From Our 2012 Archives
Could Sleep Problems Predict Alzheimer's?
Frequent Night Awakenings Linked to Signs of Alzheimer's, Researchers Find
By Kathleen Doheny
Reviewed by Laura J. Martin, MD
Feb. 14, 2012 -- The poorer your sleep, the more likely you may be to develop Alzheimer's disease, according to a new study.
"We found that if people had a lot of awakenings during the night, more than five awakenings in an hour, they are more likely to have preclinical Alzheimer's disease," says researcher Yo-El Ju, MD, assistant professor of neurology at Washington University School of Medicine in St. Louis.
Preclinical Alzheimer's disease is the term given to people who have normal mental skills but show brain changes associated with the degenerative disorder.
Ju is due to present her findings on sleep problems and Alzheimer's disease in April at the American Academy of Neurology's annual meeting in New Orleans.
The study is preliminary. It finds an association, but not a cause and effect.
"We don't know which is the cart and which is the horse," says Gary Small, MD, Parlow-Solomon professor on aging at the University of California Los Angeles and director of its Longevity Center. Are brain changes driving the sleep problems or vice-versa? More study is needed, says Small, who reviewed the findings for WebMD. Ju agrees.
Sleep Problems and Alzheimer's Disease
Ju and her colleagues evaluated 100 men and women aged 45-80. All were free of dementia at the study start. Half of them have a family history of Alzheimer's disease.
Ju is in the process of enrolling or evaluating another 100 people. She expects to have those results by the meeting.
For 14 days, the men and women wore a device that measures sleep. They also completed sleep diaries and questionnaires.
The researchers analyzed spinal fluid. They looked at brain scans. They were looking for indicators of "amyloid plaques." These are deposits found in the brains of people with Alzheimer's. Experts believe the deposits can begin forming 10 to 15 years before the symptoms appear, Ju says.
People slept an average of six-and-a-half hours, although they spent about eight hours a night in bed.
Sleep Problems and Alzheimer's: Study Results
About 25% of the 100 people had evidence of pre-clinical Alzheimer's disease due to abnormal indicators reflecting amyloid plaques. Those who woke up most frequently, more than five times an hour, were more likely than the others to have these abnormal biomarkers.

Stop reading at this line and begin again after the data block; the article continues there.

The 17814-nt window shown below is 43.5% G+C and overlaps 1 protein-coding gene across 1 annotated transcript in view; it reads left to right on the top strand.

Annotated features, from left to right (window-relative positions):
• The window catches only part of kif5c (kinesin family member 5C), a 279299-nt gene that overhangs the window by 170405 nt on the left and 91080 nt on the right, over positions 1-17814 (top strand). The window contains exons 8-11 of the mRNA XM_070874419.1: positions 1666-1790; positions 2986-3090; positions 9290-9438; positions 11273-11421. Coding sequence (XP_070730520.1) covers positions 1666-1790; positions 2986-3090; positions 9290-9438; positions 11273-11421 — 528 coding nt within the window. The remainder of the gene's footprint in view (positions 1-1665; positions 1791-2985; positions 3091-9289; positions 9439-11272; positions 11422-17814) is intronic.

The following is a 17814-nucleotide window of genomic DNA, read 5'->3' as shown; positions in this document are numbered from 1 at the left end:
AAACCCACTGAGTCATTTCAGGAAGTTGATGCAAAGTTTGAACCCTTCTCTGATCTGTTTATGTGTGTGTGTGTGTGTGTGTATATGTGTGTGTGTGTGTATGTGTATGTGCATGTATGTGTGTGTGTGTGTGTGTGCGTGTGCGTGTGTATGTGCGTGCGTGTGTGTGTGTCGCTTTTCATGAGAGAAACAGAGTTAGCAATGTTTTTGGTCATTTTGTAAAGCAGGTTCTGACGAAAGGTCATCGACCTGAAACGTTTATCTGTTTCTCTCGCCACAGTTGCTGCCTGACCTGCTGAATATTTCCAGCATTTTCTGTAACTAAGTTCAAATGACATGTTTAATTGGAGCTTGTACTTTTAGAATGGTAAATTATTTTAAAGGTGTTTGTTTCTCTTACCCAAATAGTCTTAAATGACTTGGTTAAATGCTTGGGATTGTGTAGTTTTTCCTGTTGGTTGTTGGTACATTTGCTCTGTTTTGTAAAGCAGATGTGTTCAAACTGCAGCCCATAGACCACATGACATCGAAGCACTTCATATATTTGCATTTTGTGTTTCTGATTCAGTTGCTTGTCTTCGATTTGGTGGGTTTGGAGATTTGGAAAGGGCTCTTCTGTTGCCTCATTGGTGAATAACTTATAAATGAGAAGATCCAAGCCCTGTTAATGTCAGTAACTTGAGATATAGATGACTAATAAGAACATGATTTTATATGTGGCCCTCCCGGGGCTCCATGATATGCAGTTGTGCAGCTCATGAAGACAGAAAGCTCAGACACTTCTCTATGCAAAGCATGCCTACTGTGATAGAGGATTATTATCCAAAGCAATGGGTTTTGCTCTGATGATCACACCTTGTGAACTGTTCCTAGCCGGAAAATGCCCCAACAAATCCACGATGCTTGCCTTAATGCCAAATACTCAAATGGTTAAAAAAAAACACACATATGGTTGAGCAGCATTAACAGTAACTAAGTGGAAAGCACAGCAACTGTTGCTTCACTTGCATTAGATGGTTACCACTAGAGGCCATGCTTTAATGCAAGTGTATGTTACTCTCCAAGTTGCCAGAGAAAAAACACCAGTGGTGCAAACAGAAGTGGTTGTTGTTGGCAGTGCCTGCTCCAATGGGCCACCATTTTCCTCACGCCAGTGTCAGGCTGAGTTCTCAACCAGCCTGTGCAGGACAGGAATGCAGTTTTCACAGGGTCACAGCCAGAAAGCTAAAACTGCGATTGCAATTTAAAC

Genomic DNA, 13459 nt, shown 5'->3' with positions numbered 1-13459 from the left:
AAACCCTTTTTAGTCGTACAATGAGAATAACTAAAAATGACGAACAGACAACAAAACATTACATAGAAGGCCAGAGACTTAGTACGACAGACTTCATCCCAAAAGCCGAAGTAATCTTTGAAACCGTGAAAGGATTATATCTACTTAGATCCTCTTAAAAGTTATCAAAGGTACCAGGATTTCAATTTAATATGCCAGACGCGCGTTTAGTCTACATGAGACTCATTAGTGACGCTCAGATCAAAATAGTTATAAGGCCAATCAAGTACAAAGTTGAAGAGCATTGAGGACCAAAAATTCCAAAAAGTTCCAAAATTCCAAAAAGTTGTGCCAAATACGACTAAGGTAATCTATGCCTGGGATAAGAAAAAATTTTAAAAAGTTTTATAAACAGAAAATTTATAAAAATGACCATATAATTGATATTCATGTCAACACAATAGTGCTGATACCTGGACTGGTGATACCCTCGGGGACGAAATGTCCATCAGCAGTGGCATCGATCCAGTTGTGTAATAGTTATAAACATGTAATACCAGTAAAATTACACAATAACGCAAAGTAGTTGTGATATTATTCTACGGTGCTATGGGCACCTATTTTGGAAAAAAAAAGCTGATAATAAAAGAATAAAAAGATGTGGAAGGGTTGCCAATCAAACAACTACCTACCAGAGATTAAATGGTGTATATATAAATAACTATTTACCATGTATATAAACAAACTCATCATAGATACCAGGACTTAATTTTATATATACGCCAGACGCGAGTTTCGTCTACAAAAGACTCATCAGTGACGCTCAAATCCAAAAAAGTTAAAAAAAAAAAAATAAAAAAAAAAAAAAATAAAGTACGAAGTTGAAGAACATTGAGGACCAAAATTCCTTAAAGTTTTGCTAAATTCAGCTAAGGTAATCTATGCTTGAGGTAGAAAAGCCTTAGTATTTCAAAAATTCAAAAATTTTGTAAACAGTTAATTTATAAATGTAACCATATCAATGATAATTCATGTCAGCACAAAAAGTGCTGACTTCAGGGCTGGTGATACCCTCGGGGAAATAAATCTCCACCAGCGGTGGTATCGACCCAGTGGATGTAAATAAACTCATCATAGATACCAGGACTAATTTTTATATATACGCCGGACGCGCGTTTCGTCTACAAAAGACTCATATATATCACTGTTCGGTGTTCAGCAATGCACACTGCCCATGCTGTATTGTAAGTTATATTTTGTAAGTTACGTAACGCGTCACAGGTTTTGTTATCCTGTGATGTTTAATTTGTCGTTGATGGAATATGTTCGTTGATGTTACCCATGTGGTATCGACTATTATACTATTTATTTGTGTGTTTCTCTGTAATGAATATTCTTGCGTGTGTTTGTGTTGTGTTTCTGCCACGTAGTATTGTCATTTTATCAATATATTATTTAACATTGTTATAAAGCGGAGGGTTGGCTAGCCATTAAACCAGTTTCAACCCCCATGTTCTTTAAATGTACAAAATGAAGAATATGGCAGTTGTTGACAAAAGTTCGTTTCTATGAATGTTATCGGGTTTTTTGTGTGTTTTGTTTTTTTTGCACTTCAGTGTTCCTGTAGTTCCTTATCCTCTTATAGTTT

Ju can't say exactly how much more likely the diagnosis was in those who woke up often.
Those who spent less than 85% of their time in bed actually sleeping were also more likely to have preclinical Alzheimer's disease, they found.
About half of the group had more than five awakenings an hour, and about half spent less than 85% of their time in bed sleeping, Ju says.
While waking up five times an hour sounds like a lot, she says the sleep-measuring device may slightly overestimate the number of awakenings, but that ''people actually do wake briefly quite frequently during a regular night of sleep."
Ju cites animal studies finding that sleep changes drive the accumulation of amyloid. She suspects that is the case for people, too.
"But more study is needed," she says. "We don't have any information that tells us which direction the association is."
Meanwhile, getting a good night's sleep is advised. "Everyone should prioritize their sleep," Ju says. "We don't value sleep as much as we should. Sleep is a very important function that allows the brain to rest."
Sleep Problems and Alzheimer's Link? More Opinions
"This [study] is another indication there are early brain changes [in Alzheimer's disease]," says Maria Carrillo, PhD, senior director of medical and scientific relations for the Alzheimer's Association.
Which way the association develops is yet to be determined, she says.
"The trouble sleeping could reflect brain changes happening," Carrillo tells WebMD.
The study finding is not surprising, says UCLA's Small. "We know that getting a good night's sleep is important for the brain."
Of the new research, "the causal relationship is not clear," he says.
He suspects that inflammation may be playing a role. He and other experts believe brain inflammation and Alzheimer's may be linked. Perhaps the lack of sleep increases inflammation, he says. Small serves as speaker or advisor for Novartis, Forest, and Lilly.
The study was funded by the nonprofit Ellison Medical Foundation and the National Institutes of Health.
This study is due to be presented at a medical conference. The findings should be considered preliminary as they have not yet undergone the "peer review" process, in which outside experts scrutinize the data prior to publication in a medical journal.
SOURCES: Yo-El Ju, MD, assistant professor of neurology, Washington University School of Medicine, St. Louis, Mo.Upcoming presentation, American Academy of Neurology, New Orleans, April 21-28, 2012.Gary Small, MD, Parlow-Solomon professor on aging; director, University of California Los Angeles Longevity Center, and co-author, The Alzheimer's Prevention Program.Maria Carrillo, PhD, senior director of medical and scientific relations, Alzheimer's Association.
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